The forex market is the biggest currency market in the world with everyday transactions totaling $2 trillion. Yet there are very few – a measly five per cent of the traders -- who make large profits. The reason is simple. Most people try to trade on instincts and intuition than on meticulous forex research.
They don’t realize that the forex market moves in a wave pattern -- up, down or remains neutral. The trader therefore has to catch the wave at the right time to make money, and the only way that the trader can locate this wave is through research.
The forex markets are very sensitive to political developments, corporate crises, natural calamities, wars etc. A forex trader needs to master these external trends to make the right investment choice. Otherwise, he should buy market movement reports developed by analysts who specialize in future forecasts, or make suggestions based on past market movements.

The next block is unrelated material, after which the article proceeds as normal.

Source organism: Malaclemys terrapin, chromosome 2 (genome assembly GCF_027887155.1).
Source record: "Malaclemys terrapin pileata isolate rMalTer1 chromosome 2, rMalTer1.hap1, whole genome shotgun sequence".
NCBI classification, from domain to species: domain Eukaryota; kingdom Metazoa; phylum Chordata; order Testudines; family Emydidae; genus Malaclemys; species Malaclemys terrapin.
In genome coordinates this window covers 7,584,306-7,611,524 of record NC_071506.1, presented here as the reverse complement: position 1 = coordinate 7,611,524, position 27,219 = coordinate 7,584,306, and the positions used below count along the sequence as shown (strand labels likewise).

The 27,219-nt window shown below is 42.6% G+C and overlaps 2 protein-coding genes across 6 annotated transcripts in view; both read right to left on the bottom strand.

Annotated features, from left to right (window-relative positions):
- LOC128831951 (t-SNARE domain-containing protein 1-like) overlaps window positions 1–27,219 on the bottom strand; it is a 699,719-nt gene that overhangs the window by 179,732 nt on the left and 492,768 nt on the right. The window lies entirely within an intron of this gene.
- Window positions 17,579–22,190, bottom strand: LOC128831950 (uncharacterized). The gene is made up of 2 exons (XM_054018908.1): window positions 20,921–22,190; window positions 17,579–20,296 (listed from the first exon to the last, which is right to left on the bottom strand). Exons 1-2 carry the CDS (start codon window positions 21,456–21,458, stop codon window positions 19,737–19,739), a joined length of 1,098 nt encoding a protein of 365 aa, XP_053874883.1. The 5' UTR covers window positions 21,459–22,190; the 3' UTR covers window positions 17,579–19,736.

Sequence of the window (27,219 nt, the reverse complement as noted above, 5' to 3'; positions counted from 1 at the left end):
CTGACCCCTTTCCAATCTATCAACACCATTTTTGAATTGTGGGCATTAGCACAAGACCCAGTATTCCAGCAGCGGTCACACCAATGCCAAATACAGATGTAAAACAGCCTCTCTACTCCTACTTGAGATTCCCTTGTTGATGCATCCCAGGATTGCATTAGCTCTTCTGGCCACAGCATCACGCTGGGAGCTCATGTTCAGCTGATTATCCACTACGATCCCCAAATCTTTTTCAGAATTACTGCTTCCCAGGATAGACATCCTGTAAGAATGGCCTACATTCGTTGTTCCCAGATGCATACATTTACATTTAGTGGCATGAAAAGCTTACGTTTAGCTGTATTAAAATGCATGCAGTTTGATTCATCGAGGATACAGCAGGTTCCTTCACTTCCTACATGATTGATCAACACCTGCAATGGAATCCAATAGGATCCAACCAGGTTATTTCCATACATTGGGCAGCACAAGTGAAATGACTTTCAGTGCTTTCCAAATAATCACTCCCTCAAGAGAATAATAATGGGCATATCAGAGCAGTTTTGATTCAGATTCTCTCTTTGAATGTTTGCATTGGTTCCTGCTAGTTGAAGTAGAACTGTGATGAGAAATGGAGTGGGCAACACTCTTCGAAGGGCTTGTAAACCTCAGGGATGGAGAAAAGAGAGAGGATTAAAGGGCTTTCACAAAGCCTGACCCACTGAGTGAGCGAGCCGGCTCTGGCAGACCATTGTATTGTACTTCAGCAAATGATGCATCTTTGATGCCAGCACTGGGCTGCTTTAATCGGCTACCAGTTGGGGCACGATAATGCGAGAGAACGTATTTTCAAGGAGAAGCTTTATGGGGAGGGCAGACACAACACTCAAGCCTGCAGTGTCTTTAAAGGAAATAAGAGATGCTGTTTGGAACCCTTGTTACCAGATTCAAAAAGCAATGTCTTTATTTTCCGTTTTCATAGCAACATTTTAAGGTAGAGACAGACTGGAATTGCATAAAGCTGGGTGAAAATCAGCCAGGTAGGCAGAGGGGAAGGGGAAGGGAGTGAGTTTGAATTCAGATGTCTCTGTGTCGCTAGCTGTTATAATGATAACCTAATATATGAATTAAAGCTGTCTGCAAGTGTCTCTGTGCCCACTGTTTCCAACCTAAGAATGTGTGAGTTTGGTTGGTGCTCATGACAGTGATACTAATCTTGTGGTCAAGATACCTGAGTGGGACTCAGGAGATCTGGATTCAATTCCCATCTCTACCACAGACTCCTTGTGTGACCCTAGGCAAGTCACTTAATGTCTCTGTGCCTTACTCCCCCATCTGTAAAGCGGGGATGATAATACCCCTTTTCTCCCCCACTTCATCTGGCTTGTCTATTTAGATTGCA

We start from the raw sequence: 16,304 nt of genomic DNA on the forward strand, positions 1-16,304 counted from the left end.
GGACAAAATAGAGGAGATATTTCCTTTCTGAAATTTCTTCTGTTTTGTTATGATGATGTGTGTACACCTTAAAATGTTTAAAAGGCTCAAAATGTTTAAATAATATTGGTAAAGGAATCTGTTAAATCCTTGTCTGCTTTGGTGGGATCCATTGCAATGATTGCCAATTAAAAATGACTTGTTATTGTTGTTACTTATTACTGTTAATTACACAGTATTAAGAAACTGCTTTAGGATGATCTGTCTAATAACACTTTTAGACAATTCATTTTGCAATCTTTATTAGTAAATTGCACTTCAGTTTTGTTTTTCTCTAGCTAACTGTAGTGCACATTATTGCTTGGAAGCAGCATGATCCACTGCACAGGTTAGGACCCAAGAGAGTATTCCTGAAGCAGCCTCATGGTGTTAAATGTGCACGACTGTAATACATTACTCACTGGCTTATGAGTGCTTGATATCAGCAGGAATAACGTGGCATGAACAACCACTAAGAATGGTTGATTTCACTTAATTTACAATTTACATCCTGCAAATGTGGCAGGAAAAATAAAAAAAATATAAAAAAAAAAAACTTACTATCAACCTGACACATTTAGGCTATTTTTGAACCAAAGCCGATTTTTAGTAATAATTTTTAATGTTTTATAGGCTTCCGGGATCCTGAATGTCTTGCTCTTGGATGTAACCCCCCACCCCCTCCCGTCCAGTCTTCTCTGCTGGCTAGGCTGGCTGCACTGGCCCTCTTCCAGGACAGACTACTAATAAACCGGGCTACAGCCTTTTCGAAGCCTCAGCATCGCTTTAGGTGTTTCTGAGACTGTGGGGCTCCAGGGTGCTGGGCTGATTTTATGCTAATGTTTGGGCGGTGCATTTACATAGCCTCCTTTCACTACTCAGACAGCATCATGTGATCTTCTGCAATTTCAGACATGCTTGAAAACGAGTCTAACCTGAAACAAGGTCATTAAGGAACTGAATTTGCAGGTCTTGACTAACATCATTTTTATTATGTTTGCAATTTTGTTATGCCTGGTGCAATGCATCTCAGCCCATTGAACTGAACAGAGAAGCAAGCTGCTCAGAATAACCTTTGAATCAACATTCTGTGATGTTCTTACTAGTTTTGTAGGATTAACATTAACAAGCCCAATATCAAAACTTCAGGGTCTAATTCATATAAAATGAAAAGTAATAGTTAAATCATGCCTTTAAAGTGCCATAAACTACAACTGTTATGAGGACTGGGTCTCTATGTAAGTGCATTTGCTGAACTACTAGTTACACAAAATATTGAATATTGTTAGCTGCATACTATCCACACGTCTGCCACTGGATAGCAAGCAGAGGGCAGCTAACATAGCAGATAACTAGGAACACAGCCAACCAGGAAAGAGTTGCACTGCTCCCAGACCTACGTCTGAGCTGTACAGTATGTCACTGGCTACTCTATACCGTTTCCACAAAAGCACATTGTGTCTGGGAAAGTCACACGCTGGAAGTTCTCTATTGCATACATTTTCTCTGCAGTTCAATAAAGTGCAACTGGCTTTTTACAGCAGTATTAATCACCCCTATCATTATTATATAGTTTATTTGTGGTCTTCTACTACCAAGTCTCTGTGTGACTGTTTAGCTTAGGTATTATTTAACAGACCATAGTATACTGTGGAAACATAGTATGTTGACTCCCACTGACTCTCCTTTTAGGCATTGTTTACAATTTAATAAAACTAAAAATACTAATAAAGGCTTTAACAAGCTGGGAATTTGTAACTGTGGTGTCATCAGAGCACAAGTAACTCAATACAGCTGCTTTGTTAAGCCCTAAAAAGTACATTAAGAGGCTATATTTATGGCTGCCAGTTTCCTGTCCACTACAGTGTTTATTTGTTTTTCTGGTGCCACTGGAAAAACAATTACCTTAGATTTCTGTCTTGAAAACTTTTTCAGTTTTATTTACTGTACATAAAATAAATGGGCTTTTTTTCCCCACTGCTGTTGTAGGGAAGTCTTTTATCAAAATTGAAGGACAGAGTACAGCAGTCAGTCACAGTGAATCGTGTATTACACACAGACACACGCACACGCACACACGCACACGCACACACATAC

There are two basic approaches that are adopted to analyze currency market movements - fundamental analysis and technical analysis. The fundamental analyst concentrates on external factors to forecast price movements, while the technical analyst studies the past price movements.
Technical analysis is based on the principle that markets behave in clear patterns. The analyst only needs to find the pattern to be able to predict how the market is going to move. This analysis can be applied with ease to any time frame or currency trades.
Fundamental analysis on the other hand, focuses on the economic, social and political forces that drive supply and demand of financial instruments. The analyst tries to look at the big picture rather than concentrate on individual currency rates. There are no hard and fast rules for this approach and different people have different ways to analyze the various macroeconomic indicators such as economic growth rates, interest rates etc.
Most traders follow a mixed approach, leaning more on technical analysis than on fundamental analysis.